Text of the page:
“I have a walkup, and we actually shot it in my apartment. I remember he had trouble getting up the stairs. It was totally wrong of me to bring him there. But he seemed to get better over the next couple of months. We went to ‘Saturday Night Live’ one night after we had seen Hedwig, and he was in pretty good spirits.”
Nichols, who canned a crewmember on his first film for saying in front of him, “It’s only a movie,” would probably have applauded Ephron’s tendency to fire people for a single infraction. And now Bernstein knows where she was coming from, just on the basis of his first experience as a filmmaker. “If you’re working on something with 50 people, odds are there’ll be ten who are incompetent,” he explains. “Things aren’t as good as they could be the first time you do it. You often need to do it again.”
A handy case-in-point is the trailer HBO recently delivered for his documentary. “I said, ‘It’s not where it needs to be to go out,’ so then the person you are saying that to is annoyed at you for a day. You’re difficult because you’re the person who said, ‘You need to go back and do a second pass on it.’ That’s sort of what being the boss is, in some way, and I think a lot of people are uncomfortable with it, but she wasn’t.
“There’s no question that she had idiosyncrasies and requirements that were confusing to people, particularly when they were lazy. There’s this story about shooting This Is My Life in Toronto—a scene that took place in a Jewish deli, and she said, ‘There has to be Dr. Brown’s Cream Soda.’ She made it very clear that nothing else would suffice, and when the prop people went out and got generic cream soda, she lost her cool. But that’s also good direction, and good direction is specific.”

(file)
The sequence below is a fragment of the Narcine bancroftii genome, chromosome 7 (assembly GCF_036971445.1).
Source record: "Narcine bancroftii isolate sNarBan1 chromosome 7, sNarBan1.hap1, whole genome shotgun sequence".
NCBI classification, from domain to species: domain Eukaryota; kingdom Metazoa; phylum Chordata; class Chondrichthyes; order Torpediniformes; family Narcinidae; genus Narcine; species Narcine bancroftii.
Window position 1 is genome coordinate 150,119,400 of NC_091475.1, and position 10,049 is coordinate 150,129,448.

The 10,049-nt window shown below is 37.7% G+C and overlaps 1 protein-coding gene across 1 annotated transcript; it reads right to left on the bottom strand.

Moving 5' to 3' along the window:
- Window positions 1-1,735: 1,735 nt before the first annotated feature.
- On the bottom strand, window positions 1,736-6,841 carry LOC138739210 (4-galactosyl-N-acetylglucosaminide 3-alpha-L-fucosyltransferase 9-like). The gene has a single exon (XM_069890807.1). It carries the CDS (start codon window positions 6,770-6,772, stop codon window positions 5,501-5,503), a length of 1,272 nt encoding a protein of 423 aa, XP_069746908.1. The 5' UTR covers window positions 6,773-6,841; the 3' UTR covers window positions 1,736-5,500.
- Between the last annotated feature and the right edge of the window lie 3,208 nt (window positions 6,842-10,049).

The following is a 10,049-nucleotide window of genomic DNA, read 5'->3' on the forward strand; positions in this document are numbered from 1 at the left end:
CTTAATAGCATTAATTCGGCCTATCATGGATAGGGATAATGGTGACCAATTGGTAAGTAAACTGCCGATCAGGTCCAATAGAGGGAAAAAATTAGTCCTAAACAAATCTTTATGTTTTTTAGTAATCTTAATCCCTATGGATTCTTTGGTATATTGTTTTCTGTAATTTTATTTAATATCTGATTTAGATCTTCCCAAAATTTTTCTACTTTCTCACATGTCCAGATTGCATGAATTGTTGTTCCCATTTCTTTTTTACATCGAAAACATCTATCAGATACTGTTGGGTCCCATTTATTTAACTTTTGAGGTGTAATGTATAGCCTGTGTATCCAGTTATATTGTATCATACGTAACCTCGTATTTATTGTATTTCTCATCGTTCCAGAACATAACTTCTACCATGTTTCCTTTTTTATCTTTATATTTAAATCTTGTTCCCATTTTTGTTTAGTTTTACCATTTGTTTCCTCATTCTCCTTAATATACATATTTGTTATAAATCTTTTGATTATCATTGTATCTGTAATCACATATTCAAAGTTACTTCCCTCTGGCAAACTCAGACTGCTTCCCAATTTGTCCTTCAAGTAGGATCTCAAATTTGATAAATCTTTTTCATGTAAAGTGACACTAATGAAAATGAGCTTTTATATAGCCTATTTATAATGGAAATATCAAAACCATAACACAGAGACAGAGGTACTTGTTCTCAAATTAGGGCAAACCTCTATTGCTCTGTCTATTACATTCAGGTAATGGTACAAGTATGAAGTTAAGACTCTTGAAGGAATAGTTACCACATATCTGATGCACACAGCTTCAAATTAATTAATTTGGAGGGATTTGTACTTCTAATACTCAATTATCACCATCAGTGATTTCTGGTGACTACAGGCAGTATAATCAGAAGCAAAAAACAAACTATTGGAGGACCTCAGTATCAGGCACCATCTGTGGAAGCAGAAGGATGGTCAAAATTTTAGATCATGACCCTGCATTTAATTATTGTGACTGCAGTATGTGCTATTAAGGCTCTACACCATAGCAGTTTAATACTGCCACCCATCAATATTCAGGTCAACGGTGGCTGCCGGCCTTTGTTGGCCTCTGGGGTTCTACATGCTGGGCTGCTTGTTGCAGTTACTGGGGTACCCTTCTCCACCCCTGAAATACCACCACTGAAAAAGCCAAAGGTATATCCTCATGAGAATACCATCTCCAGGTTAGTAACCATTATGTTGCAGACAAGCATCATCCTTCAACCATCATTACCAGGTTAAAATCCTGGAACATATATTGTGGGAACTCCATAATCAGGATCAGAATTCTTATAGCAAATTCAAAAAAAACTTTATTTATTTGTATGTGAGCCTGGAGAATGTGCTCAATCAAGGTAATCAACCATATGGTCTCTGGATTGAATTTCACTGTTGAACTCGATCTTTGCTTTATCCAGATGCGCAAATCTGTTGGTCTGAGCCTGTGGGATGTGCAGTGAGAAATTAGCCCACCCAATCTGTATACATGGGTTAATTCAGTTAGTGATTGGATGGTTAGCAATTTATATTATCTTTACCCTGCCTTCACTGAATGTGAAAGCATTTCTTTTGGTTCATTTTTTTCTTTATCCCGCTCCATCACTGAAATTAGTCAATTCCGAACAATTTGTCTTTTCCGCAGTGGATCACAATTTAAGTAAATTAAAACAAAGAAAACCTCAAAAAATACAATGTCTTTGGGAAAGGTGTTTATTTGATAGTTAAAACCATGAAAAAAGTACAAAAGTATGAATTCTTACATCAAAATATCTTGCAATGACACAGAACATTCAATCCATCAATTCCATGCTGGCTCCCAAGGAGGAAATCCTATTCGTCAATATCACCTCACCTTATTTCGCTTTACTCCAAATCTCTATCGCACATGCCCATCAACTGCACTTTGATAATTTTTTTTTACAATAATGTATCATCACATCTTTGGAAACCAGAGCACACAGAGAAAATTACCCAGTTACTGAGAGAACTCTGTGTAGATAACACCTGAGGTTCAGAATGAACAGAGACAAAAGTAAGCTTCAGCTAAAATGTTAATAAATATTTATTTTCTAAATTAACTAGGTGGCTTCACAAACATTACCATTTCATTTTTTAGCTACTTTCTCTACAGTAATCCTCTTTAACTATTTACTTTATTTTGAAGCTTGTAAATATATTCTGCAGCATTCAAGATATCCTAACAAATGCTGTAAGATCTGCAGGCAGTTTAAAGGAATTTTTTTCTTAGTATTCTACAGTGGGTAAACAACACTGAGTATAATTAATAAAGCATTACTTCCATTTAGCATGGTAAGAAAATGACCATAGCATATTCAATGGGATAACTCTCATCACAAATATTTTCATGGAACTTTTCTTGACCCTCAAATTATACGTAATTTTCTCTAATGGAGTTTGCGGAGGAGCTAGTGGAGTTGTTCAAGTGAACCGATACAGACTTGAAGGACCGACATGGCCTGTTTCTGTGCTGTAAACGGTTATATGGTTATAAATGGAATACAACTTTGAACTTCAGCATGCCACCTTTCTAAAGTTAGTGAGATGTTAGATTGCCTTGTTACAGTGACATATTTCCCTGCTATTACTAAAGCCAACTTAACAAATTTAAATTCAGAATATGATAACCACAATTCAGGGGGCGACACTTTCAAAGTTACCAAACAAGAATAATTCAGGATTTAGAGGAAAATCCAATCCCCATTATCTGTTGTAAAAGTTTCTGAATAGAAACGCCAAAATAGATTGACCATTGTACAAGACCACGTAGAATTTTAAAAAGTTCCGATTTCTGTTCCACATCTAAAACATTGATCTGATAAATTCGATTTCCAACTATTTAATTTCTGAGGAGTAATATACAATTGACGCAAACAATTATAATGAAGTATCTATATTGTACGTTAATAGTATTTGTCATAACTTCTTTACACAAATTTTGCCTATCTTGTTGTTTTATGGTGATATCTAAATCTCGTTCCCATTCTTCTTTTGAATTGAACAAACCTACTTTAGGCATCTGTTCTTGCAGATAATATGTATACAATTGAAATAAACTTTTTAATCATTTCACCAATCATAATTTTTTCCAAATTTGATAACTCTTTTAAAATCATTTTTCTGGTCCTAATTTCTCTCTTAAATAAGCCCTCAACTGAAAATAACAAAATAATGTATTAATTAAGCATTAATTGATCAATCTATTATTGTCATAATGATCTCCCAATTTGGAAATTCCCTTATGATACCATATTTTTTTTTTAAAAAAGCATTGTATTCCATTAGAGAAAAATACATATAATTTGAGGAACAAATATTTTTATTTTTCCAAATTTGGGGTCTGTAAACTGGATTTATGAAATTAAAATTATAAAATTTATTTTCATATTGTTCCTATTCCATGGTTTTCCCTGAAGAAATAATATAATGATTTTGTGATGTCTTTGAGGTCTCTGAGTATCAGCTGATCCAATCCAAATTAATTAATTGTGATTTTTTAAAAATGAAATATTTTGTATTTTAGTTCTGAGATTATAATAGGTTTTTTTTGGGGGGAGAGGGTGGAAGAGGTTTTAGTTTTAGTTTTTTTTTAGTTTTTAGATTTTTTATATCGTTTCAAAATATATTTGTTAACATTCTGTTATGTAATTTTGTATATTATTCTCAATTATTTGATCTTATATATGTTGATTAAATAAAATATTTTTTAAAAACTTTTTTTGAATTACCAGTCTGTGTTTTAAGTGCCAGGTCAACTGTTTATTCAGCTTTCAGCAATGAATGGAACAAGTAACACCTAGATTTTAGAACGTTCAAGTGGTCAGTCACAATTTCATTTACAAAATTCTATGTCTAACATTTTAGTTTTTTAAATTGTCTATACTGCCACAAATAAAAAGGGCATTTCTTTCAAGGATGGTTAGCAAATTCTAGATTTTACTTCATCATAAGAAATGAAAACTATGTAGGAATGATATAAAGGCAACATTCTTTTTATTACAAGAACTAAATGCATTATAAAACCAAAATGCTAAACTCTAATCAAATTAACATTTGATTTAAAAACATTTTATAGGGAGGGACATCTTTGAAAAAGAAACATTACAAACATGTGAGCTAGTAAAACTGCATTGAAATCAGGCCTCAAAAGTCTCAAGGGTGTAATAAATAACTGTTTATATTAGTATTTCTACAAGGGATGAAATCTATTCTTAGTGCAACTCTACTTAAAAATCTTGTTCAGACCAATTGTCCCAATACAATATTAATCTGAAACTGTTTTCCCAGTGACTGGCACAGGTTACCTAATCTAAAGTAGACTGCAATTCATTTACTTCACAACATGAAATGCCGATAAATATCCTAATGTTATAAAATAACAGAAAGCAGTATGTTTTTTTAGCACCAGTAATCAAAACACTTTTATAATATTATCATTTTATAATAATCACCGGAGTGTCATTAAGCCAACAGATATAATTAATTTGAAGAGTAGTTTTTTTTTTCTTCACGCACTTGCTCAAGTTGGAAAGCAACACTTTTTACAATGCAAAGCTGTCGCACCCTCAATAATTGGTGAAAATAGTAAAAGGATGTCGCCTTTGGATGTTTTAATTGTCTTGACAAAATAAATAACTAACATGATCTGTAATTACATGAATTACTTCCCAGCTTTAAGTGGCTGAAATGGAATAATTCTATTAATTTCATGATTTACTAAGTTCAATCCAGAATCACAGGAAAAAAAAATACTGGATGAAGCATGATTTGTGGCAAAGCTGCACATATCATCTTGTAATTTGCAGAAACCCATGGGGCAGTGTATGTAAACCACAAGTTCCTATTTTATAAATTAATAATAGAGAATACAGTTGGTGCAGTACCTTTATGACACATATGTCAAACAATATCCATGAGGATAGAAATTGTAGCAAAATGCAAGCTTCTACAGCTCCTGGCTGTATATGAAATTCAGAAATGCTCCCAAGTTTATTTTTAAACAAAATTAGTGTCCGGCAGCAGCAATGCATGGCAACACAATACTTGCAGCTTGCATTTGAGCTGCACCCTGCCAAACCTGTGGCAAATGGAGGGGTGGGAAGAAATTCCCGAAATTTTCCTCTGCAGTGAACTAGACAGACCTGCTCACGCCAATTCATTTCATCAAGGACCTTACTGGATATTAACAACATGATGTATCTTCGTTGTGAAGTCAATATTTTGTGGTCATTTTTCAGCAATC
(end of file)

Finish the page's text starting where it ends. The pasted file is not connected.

Unlike most biographers, Bernstein had the decided advantage of knowing who his mother’s pets were, and he plucked from that inner circle generously. The crème de la crème poured forth in droves, but he was nevertheless judicious about it. “We didn’t want to fall into the trap of having celebrities merely for the sake of having celebrities. I think that’s one of the mistakes these documentaries sometimes make.
“The thing that makes Meryl’s appearance so beautiful, as far as I’m concerned, is that quote that she says at the end, how my mother achieved a private act in a world where the most superficial parts of the most private celebrity are sold to the public. That reflected a real understanding of who my mother was and how she changed.”
Bernstein believes he has more documentaries in him—but nothing this personal, please—and he has been shopping around a few ideas for future development. For the present, however, he is wholly content to be a member of the Style section of The New York Times. It was The Times that opened the door just a crack to this documentary world. Back when he was freelancing for the paper, he interviewed Lisa Immordino Vreeland about a film she had done on her grandmother-in-law, Diana Vreeland. “At the end of the interview, I asked her what she was going to do next. She said, ‘I’m going to do a documentary on Peggy Guggenheim—and there’s something else I’m really interested in doing.’ I said, ‘What’s that?’ She said, ‘Nora Ephron.’ And I said, ‘Well, I think there’s someone in front of you for that one.’
“It was actually the first time I’d articulated I would do the documentary myself.”